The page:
One would think Eishin Murakata has a pleasant, relaxing job. Every spring, he strolls each day to the same cherry tree in central Tokyo and gazes up at its boughs. When he spots a full bud on the verge of blossoming, he carefully snaps a photograph.

But Murakata has been on edge recently. As an employee of the Meteorological Agency, his annual quest is to determine the official opening date of Tokyo’s hallowed, yet fleeting, cherry blossom season — and this year, the competition from rival weather agencies has been tight.

“I have to look very carefully so I won’t miss anything,” he said one afternoon as he examined the agency’s main benchmark tree at a Tokyo shrine. “Our mission is so important I don’t have time to enjoy the flowers when we spot them.”

The cherry blossom, or “sakura,” is an important cultural emblem. Delicate, elegant and ephemeral, the pink flowers have inspired poets, philosophers and even soldiers for centuries — and serve as an aesthetic pretext for all-out parties under the trees.

So there was a public outcry last year when the Meteorological Agency’s prediction for blossom-opening in Tokyo was four days early — triggering a wave of angry calls for greater accuracy in forecasting.

The foulup by the agency — the long-established standard-bearer for forecasts of the cherry blossom front as it moves up the archipelago — brought upstart weather services to the fore in a heated competition for the most accurate predictions.

“Who will get the right answer?” the Yomiuri Shimbun asked last week in a front-page article, comparing two conflicting forecasts. “Soon we’ll find out.”

Weathernews Inc. is one meteorological rival. It puts blossom forecasts and cherry blossom maps on its Web site, and provides weather information to 1.5 individual users and 3,000 corporate subscribers, including 30 retailers.

The company’s Web site also gives real-time cherry blossom condition reports, so visitors can click on an area and find out if it is time to pack a picnic basket — a service the Meteorological Agency does not provide.

“We just want to help people to enjoy the flowers,” said Weathernews spokesman Masaki Ito. “Nothing is more disappointing than cherry-blossom festivals without flowers.”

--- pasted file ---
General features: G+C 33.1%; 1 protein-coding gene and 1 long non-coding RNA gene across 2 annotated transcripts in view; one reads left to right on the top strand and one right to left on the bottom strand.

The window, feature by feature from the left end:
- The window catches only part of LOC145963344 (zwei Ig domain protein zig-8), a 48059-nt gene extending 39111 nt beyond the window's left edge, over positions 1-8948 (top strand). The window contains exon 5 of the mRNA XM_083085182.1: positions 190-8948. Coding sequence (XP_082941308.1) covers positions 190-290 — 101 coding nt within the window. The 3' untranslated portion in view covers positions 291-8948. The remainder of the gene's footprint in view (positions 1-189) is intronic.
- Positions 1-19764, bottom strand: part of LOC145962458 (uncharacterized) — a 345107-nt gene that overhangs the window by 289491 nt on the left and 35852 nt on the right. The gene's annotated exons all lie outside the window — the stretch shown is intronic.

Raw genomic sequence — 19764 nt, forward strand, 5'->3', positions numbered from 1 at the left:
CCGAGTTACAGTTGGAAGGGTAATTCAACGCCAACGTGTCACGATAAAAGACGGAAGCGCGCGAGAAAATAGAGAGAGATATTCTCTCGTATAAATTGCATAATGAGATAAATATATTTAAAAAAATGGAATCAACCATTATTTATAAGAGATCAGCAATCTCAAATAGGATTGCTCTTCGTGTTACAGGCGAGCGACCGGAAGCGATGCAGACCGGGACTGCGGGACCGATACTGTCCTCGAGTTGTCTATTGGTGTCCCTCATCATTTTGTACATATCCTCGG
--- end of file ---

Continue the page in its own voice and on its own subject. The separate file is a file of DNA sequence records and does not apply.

The competition goes far beyond aesthetics: the spring party season means big bucks for retailers.

Millions of people crowd the country’s parks and spend freely on picnic mats, food and drink during the few days that the flowers are in bloom. Municipalities and businesses depend on the forecasts to plan the revelry.

“We monitor the blossoms very closely, using both the Meteorological Agency and private forecasts,” said Mayumi Ito, a spokeswoman for Seven & I Holdings Co., owner of Seven-Eleven convenience stores. “Employees also visit nearby parks to check the blossoms.”

In anticipation of the flowers, the convenience store chain doubles its stocks of snacks, paper plates and cups, plastic mats — and beer. The day before the season starts, it places large orders for boxed lunches.

In response to last year’s outcry over the premature prediction, the Meteorological Agency has left nothing to chance this year. It has installed an upgraded supercomputer and revised its forecasting model, using temperature data from the last 30 years instead of 50 years for more up-to-date readings.

“We believe the accuracy of our forecast has improved . . . though we still have a margin of error and the forecast can be off by about one to two days,” said Takashi Nakamura, an official in the agency’s information and technology department. “We’re dealing with nature, which doesn’t always agree with our math.”

All the precautions appear to have worked. The agency pegged Tokyo’s blossom date at March 25, but then moved it up to March 22 — just, as it turned out, one day later than the actual date they began to open, which was Tuesday.

Weathernews’ initial forecast for Tokyo was meanwhile set for March 29, and they moved it to the 25th — still three days late.

Despite the talk of competition, most people keep things in perspective.

Daisuke Saito, 24, said the flowers were about having a good time as he gathered with friends under the mostly bare branches at Ueno Park in Tokyo’s Taito Ward.

“It’s only this time of the year we can enjoy friendship, sake and flowers at the same time,” Saito said. “We’ll come back here during the peak of the season, then before the end.”

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